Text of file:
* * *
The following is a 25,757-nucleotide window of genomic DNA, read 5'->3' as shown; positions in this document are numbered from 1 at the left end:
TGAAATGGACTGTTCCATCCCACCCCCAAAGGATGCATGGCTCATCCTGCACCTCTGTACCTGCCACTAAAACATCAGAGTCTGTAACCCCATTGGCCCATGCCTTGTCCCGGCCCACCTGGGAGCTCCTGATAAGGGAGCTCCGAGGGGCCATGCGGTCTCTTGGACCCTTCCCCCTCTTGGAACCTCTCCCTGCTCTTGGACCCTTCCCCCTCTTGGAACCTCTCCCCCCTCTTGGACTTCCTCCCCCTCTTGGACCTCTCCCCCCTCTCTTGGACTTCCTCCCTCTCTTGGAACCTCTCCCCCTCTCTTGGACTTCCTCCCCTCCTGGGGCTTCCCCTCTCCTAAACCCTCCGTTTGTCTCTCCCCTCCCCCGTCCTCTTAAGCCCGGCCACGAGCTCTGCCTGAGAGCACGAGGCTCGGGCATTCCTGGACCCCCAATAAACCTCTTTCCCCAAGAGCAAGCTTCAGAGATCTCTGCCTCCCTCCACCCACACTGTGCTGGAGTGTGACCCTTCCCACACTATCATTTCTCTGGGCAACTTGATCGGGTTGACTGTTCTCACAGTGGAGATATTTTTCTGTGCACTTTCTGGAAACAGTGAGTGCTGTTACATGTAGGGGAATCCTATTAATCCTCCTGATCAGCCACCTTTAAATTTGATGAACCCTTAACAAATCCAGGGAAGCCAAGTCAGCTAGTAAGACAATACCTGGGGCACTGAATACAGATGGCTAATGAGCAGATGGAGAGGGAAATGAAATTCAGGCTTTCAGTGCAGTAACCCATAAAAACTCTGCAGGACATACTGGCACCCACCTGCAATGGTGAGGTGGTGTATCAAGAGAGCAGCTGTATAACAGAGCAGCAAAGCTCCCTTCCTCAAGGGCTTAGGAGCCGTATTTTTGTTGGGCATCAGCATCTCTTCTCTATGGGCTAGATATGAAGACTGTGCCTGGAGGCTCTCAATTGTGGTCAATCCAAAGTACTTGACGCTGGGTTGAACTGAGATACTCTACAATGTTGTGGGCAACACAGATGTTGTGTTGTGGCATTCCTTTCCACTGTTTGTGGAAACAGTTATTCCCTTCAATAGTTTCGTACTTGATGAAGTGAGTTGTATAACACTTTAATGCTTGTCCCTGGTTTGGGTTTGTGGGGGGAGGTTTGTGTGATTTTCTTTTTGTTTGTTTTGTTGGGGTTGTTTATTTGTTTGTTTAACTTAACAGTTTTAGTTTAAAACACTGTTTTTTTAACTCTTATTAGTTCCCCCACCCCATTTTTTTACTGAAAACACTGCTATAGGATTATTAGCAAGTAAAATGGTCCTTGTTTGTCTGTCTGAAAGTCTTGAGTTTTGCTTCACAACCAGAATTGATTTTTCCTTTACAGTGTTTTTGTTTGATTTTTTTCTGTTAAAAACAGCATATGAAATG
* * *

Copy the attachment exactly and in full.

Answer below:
The following is a 25,757-nucleotide window of genomic DNA, read 5'->3' as shown; positions in this document are numbered from 1 at the left end:
TGAAATGGACTGTTCCATCCCACCCCCAAAGGATGCATGGCTCATCCTGCACCTCTGTACCTGCCACTAAAACATCAGAGTCTGTAACCCCATTGGCCCATGCCTTGTCCCGGCCCACCTGGGAGCTCCTGATAAGGGAGCTCCGAGGGGCCATGCGGTCTCTTGGACCCTTCCCCCTCTTGGAACCTCTCCCTGCTCTTGGACCCTTCCCCCTCTTGGAACCTCTCCCCCCTCTTGGACTTCCTCCCCCTCTTGGACCTCTCCCCCCTCTCTTGGACTTCCTCCCTCTCTTGGAACCTCTCCCCCTCTCTTGGACTTCCTCCCCTCCTGGGGCTTCCCCTCTCCTAAACCCTCCGTTTGTCTCTCCCCTCCCCCGTCCTCTTAAGCCCGGCCACGAGCTCTGCCTGAGAGCACGAGGCTCGGGCATTCCTGGACCCCCAATAAACCTCTTTCCCCAAGAGCAAGCTTCAGAGATCTCTGCCTCCCTCCACCCACACTGTGCTGGAGTGTGACCCTTCCCACACTATCATTTCTCTGGGCAACTTGATCGGGTTGACTGTTCTCACAGTGGAGATATTTTTCTGTGCACTTTCTGGAAACAGTGAGTGCTGTTACATGTAGGGGAATCCTATTAATCCTCCTGATCAGCCACCTTTAAATTTGATGAACCCTTAACAAATCCAGGGAAGCCAAGTCAGCTAGTAAGACAATACCTGGGGCACTGAATACAGATGGCTAATGAGCAGATGGAGAGGGAAATGAAATTCAGGCTTTCAGTGCAGTAACCCATAAAAACTCTGCAGGACATACTGGCACCCACCTGCAATGGTGAGGTGGTGTATCAAGAGAGCAGCTGTATAACAGAGCAGCAAAGCTCCCTTCCTCAAGGGCTTAGGAGCCGTATTTTTGTTGGGCATCAGCATCTCTTCTCTATGGGCTAGATATGAAGACTGTGCCTGGAGGCTCTCAATTGTGGTCAATCCAAAGTACTTGACGCTGGGTTGAACTGAGATACTCTACAATGTTGTGGGCAACACAGATGTTGTGTTGTGGCATTCCTTTCCACTGTTTGTGGAAACAGTTATTCCCTTCAATAGTTTCGTACTTGATGAAGTGAGTTGTATAACACTTTAATGCTTGTCCCTGGTTTGGGTTTGTGGGGGGAGGTTTGTGTGATTTTCTTTTTGTTTGTTTTGTTGGGGTTGTTTATTTGTTTGTTTAACTTAACAGTTTTAGTTTAAAACACTGTTTTTTTAACTCTTATTAGTTCCCCCACCCCATTTTTTTACTGAAAACACTGCTATAGGATTATTAGCAAGTAAAATGGTCCTTGTTTGTCTGTCTGAAAGTCTTGAGTTTTGCTTCACAACCAGAATTGATTTTTCCTTTACAGTGTTTTTGTTTGATTTTTTTCTGTTAAAAACAGCATATGAAATG